Sports Law Blog
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Monday, September 18, 2006
New Developments in Russia's Battle with the NHL
A month ago, I posted a story on Russian hockey phenom Evgeni Malkin, who bolted from his Russian professional hockey league team, the Metallurg Magnitogorsk. At that time, it was widely-believed that Malkin, who was already under contract for this season with the Metallurg, would quickly sign a multi-million dollar contract with the Pittsburgh Penguins, who drafted Malkin with the No. 2 overall pick in the 2004 draft. Well, since my post last month, Malkin signed a contract with the Penguins worth up to $3.8 million. And last Saturday, Jason Cato and Karen Price of the Pittsburgh Tribune-Review reported that a Russian arbitration tribunal issued a court order on Friday prohibiting Malkin "from performing for any other hockey club in the Russian Federation or in any other country." ("Arbitration committee rules against Malkin")
Malkin's agent, J.P. Barry of CAA Sports, says he's not surprised by the decision and that they will review the tribunal's ruling with their lawyers before making a decision about whether to appeal:
"It's a tribunal of the Russian Hockey Federation. Obviously, there's still no transfer agreement (between the NHL and Russia), and they're not going to agree with what's taken place to date. ... We'll have to see what their approach will be on this side of the ocean."I don't think it's any secret what Russia's "approach will be on this side of the ocean." Mettalurg will first probably try to enforce the tribunal's order here in the United States pursuant to the Convention on the Recognition and Enforcement of Foreign Arbitral Awards. In January, the Moscow Dynamo tried to enforce a Russian arbitration award against Alexander Ovechkin of the Washington Nationals. The United States District Court for the District of Columbia held in favor of Ovechkin because the Russian team was trying to enforce an agreement to arbitrate based upon merely an "exchange of letters" that transpired subsequent to the expiration of Ovechkin's player contract with the Dynamo. Dynamo v. Ovechkin, 412 F.Supp.2d 24. That precedent will not help Malkin because Mettalurg has a signed player contract with Malkin.
According to Cato and Price, the NHL has told its clubs that they are permitted to sign Russian players who give at least two weeks' notice to their Russian teams, relying upon general Russian labor laws. But Alexander Berkovich, a U.S. lawyer retained by Mettalurg, says that contracts of professional athletes in Russia are governed by Russian Federal Sports Law No. 80-FZ, specifically Section 26, which states that athletes may only transfer to another team, either in Russia or abroad, "after the expiration of the term of the Sports Activities Contract and fulfillment of all obligations stipulated in such contract." This would seem like the right result, because as I noted in my post last month, if the law were otherwise, it would make all multi-year terms in Russian professional sports contracts superfluous.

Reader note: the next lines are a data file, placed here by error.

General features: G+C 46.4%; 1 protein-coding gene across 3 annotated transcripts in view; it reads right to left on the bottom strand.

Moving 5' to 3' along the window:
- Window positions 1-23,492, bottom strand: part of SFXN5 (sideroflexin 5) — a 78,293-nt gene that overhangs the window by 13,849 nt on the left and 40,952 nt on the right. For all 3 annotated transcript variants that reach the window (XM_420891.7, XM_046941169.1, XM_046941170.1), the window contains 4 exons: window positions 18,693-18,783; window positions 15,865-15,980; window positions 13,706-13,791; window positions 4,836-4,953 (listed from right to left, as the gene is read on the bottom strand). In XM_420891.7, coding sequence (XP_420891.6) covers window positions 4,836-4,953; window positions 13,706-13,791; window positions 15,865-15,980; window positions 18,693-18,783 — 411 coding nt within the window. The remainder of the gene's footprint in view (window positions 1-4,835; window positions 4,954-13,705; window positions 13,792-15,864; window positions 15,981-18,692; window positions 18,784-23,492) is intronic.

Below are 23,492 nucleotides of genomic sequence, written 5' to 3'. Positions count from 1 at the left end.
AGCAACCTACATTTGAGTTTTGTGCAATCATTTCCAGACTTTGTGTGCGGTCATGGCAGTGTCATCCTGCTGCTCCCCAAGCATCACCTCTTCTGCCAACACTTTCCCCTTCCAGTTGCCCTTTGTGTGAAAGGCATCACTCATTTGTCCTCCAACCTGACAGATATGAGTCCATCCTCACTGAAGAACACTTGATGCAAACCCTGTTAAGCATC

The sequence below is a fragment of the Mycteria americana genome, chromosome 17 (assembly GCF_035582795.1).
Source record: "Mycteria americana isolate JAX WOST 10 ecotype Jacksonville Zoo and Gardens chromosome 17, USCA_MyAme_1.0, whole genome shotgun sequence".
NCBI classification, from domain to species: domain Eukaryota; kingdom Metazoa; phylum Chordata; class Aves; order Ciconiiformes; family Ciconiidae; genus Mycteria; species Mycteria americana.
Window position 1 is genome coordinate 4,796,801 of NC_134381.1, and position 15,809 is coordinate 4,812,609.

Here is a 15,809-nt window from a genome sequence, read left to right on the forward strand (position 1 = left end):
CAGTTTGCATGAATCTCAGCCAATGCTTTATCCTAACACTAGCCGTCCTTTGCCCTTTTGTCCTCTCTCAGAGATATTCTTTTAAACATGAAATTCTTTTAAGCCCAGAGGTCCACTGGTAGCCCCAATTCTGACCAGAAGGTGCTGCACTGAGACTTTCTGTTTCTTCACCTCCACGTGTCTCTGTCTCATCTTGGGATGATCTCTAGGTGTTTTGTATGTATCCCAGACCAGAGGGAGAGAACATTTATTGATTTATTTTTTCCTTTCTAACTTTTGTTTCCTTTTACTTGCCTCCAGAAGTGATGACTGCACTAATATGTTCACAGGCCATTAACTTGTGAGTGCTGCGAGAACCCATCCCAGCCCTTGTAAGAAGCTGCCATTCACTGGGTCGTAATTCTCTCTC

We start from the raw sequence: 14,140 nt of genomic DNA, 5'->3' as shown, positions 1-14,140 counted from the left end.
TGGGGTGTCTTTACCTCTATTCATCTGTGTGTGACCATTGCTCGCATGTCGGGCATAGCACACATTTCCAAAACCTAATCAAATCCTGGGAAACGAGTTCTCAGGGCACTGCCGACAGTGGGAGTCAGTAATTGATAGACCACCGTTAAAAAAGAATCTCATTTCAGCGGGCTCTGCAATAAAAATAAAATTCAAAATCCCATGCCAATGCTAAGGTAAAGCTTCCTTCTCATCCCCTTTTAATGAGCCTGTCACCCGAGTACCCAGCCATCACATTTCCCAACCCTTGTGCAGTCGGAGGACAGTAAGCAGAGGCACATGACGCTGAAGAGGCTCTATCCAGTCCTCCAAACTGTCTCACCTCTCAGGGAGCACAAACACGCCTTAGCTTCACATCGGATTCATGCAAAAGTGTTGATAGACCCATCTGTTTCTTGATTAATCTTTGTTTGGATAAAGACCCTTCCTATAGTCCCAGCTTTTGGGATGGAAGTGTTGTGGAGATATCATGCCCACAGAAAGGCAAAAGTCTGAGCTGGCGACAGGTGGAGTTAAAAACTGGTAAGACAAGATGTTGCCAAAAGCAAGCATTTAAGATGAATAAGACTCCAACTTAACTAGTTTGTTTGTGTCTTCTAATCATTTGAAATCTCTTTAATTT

The fact that there is no transfer agreement in place probably hurts Malkin's and the Penguins' position more than it helps them because it essentially means that the Russian Hockey Federation has not consented to the NHL signing its players who are under existing contract with Russian teams. If an NHL team signs a player to a contract with a term that overlaps with the term of a Russian contract, there is plenty of precedent that such conduct constitutes tortious interference with contractual relations, for example when the WFL was competing for players with the NFL and the ABA was competing for players with the NBA within the United States in the late 60's and early 70's. Should the NHL be treated differently under the law because the other league is located in another country?
Mettalurg is probably not the only Russian team willing to fight this one out. The Russian tribunal ruled on Sept. 9 that Andrei Taratukhin, a Calgary prospect, and Alexei Mikhonov, an Edmonton prospect, violated their contracts with the Lokomotiv Yaroslavl as well when they gave notice and left the team following Malkin's departure from Mettalurg. I predict settlement and the entering of a transfer agreement in the very near future.